“My name is Al Gore, and my nickname is ‘fame’.”
In England, nicknames mostly form only amongst friendship groups, and they’re generally based on something stupid that a friend once did and are destined to be reminded about forever. In Thailand, they seem to have a much bigger role, as all the kids and teachers in Watphachi school address themselves by both their full name and their given nickname, although these never seem to be based on shorter versions of what their actual name is, which is what I first thought would be the case (and would have made everything a lot more simple.) I found this all out first-hand today when Bubpha got each of her classes to introduce themselves to me today, in my first step towards remembering who is who.
Of course, remembering people’s names in England is difficult enough most of the time, so when you see several different classes of 20 or so children in a day, and every child in each is trying to get their interestingly-pronounced name to you across a noisy classroom, it becomes very difficult to commit a lot of them to memory. After each class had gone through their names Bubpha had me go round and name the children that I could remember, and I only succeeded at identifying the ones who had said something that sounded like a word or name i was already familiar with. The quote at the beginning of this post comes from a boy who infact is not called Al Gore, nor is his nickname ‘fame’, but it sure sounded like he had said those things so it enabled me to make an accurate judgement of what his name actually was when I walked round to him. Similarly, there were two kids sitting at the front of my morning class whose nicknames happened to sound similar to ‘Day’ and ‘Night’, so I remembered them too. It’s possible that my brain was just making stuff up to try and find a link between them, but hey, it worked out in the end.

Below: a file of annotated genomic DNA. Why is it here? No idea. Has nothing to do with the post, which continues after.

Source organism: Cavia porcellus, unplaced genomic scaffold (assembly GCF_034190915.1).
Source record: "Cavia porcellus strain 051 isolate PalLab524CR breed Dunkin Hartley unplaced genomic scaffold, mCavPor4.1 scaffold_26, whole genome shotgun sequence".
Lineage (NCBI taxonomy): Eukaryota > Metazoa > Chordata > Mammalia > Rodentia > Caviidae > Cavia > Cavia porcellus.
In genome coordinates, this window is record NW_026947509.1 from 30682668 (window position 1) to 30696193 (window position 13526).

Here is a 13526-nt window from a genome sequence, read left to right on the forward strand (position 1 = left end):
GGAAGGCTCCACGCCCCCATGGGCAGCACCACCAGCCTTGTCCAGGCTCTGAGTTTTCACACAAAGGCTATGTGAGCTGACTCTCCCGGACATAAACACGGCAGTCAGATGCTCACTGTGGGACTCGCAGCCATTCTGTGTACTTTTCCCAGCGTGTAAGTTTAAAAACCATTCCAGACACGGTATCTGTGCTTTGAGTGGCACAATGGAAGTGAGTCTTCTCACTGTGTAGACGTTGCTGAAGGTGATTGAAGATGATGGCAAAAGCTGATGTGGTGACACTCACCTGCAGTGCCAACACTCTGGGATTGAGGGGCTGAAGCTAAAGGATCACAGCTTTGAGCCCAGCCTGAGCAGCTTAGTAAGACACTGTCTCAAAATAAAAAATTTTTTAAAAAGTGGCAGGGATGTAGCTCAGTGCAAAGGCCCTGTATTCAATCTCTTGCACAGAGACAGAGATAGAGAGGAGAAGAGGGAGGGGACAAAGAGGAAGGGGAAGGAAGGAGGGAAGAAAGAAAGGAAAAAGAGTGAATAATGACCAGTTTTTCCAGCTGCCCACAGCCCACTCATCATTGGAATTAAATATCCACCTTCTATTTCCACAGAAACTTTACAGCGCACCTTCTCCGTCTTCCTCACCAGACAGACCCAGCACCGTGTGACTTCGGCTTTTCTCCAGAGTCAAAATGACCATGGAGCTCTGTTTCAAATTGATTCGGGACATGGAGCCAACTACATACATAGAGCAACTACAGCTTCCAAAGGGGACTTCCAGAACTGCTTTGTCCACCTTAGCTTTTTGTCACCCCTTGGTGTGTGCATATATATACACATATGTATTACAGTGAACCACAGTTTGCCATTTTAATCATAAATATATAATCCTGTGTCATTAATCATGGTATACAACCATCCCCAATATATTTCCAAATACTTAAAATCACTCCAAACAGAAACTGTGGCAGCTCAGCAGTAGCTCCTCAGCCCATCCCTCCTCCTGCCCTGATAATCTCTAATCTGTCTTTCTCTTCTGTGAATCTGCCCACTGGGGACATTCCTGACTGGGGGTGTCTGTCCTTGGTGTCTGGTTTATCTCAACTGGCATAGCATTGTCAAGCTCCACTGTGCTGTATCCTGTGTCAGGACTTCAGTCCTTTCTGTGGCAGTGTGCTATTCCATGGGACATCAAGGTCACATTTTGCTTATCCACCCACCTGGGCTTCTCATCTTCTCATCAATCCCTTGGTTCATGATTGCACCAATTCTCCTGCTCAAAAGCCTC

There’s apparently no English Camp this week due to exams that are taking place, so I found out this morning that I would be singing and playing guitar for the kindergarten classes every afternoon instead. It’s an exciting prospect, but when I was planning what to play during one of my free periods I realised that I’m not really sure what songs would appeal to a bunch of Thai 5 year olds, other than the ABC song that I had been requested to play by Bubpha. Eventually I landed on Twinkle, Twinkle Little Star (which has the exact same melody as the ABC song, a fact that blew my mind when I first realised it at the age of 10), as well as the Happy Birthday song, but when it came to popular English songs I became stuck as to what would be known in Thailand. The Beatles seemed like a safe choice, especially the lyrically simple chorus of Yellow Submarine, but I drew a blank after that. So when it came time to play I was slightly prepared, but as always, not enough.
The kids responded well to ABCs as I expected but nobody seemed to recognise Twinkle Twinkle, though they were clapping along anyway so they were clearly entertained enough. It became more problematic moving on to other things, as I forgot the chords of Happy Birthday, and after going through Yellow Submarine we all sat in awkward silence as I tried to think of something else. And that was when I broke the unwritten golden rule of guitar playing.
In case you’ve been living under a rock for the past 20 years, Wonderwall is a song by British band Oasis that has become so famously overplayed at open mics, karaoke nights and by that one guy who always brings a guitar to a party that everyone has forgotten if it was even a good song to begin with and can’t stand it with a passion. Had I busted it out at an open mic in Reading like I did in Thailand this afternoon I probably would have received a letter from my university vice chancellor the next day politely but firmly asking me to leave, so I felt a tiny bit ashamed of myself for playing a slowed down, lyric emphasised version in front of a Thai Kindergarten class. But this was really was a last resort, and fortunately Wonderwall apparently never made it to Thailand (or if it has the teachers in the class were very forgiving of me playing it), so the only reaction I had was a bit of clapping along and some perplexed faces, and it brought me through to the end of the lesson without much complaint. I’ll be surprised if anyone requests it again though.
I think the Kindergarten teachers want me to play more music based games this week, and after seeing some Facebook posts of ETAs asking about similar lesson plans i have some better ideas for what I can do tomorrow and how I can also relate it to teaching kids English (I’m told Heads, Shoulders Knees and Toes is a popular choice.) Either way though, it was quite nice to be in a position where I was completely dictating a class without any teacher input (albeit not for a full hour), as it’s something that I’ve been wanting to do but hadn’t really got the opportunity to until now. Plus I’m now one step closer to educating these kids in the music of Guided By Voices, so really this is a win-win situation for everybody.